News: five buildings have been shortlisted for the European Union Prize for Contemporary Architecture, the Mies van der Rohe Award 2013, including a nursing home in Portugal (above) and the Harpa Concert and Conference Centre in Iceland.
The Mies van der Rohe Award is the most prestigious accolade in European architecture and is awarded to the best building completed in the last two years by a European architect. The five finalists competing for the €60 000 prize are:
Above: Harpa Concert and Conference Centre Reykjavík by Batteríid architects, Henning Larsen Architects and Studio Olafur Eliasson
The winner will be announced in May, alongside an award for best emerging architect, and the prizes will be handed out at an award ceremony on 6 June at the Mies van der Rohe Pavilion in Barcelona, Spain.
Above: Metropol Parasol by J. Mayer H.
"We have an enormous wealth of talent in European architecture, which is a shining example of our dynamic cultural and creative sectors," said Androulla Vassiliou, the European Commissioner for Education, Culture, Multilingualism and Youth.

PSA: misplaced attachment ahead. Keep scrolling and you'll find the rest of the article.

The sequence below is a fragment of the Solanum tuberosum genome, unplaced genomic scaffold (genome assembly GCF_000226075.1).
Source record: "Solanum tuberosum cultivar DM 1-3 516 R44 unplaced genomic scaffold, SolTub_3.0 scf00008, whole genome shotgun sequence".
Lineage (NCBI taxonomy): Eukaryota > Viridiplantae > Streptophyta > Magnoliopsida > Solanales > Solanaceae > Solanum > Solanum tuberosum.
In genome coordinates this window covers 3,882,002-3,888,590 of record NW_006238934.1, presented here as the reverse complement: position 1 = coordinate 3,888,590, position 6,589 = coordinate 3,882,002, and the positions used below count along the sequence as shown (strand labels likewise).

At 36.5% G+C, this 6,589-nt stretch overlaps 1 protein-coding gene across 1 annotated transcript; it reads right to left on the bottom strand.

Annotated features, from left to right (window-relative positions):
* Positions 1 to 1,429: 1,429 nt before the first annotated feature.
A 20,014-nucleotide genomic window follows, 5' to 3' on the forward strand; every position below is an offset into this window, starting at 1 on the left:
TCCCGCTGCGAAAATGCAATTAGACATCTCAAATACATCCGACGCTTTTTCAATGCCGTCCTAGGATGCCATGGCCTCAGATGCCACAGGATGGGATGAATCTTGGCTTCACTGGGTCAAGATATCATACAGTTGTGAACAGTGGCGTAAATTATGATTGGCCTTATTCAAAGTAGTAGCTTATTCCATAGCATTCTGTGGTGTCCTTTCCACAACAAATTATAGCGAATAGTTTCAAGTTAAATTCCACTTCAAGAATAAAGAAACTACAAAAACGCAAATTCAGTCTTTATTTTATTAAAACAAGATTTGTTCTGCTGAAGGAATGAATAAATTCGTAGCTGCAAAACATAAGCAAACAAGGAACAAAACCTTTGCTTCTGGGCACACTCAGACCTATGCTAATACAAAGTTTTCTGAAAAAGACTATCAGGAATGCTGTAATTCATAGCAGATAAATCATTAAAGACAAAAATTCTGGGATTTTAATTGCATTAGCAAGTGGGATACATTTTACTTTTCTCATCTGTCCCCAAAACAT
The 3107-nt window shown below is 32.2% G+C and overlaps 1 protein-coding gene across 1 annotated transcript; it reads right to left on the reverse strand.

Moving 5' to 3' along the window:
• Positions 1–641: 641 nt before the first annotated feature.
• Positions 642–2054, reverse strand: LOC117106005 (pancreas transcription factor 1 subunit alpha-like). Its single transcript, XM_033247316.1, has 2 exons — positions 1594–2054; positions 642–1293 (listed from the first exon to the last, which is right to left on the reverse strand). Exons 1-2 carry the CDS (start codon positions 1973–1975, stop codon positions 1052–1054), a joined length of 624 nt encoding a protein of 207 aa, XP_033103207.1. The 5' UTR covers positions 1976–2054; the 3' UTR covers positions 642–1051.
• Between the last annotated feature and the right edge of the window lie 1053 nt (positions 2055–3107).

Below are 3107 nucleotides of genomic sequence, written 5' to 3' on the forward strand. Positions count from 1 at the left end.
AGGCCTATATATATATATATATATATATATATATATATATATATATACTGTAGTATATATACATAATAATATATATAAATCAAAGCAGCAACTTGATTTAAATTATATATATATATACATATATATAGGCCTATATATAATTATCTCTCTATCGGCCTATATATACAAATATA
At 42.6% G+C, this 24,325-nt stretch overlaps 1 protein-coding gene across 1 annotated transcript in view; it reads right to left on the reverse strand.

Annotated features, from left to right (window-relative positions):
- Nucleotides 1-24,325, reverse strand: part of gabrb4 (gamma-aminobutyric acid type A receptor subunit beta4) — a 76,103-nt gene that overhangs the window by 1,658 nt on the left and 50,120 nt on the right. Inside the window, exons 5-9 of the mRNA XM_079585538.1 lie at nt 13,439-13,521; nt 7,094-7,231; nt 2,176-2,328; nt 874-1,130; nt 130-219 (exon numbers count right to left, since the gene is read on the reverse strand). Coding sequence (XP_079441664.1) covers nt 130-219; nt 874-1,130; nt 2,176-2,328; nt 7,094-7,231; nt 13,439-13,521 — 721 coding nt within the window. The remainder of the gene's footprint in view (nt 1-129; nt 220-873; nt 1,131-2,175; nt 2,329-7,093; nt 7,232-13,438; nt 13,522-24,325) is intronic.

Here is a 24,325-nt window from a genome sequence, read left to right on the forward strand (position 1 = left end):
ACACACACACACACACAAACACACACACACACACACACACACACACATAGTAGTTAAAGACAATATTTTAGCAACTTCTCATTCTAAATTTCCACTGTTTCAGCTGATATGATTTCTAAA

She continued: "At the same time, we recognise that the architecture industry faces significant challenges resulting from the economic slowdown. The European Commission and Mies van der Rohe Foundation are committed to supporting the sector which makes a significant contribution to the economy and job creation, as well as being a creator of beauty and force for cohesion for our society. We will continue to support architecture, including through this prize, through the future Creative Europe programme."
Above: Superkilen by BIG, Topotek1 and Superflex
A total of 335 works in 37 European countries were nominated for the thirteenth biennial award. Previous winners include David Chipperfield's Neus Museum in Berlin (2011) and Snøhetta's Opera House in Oslo (2009). See more stories about the Mies van der Rohe Award.
The award is named after pioneering twentieth-century architect Ludwig Mies van der Rohe (1886-1969), whose most celebrated works include the Seagram Building in New York and the 1929 Barcelona Pavilion, which Spanish architect Andrés Jaque recently filled with junk for a temporary exhibition.
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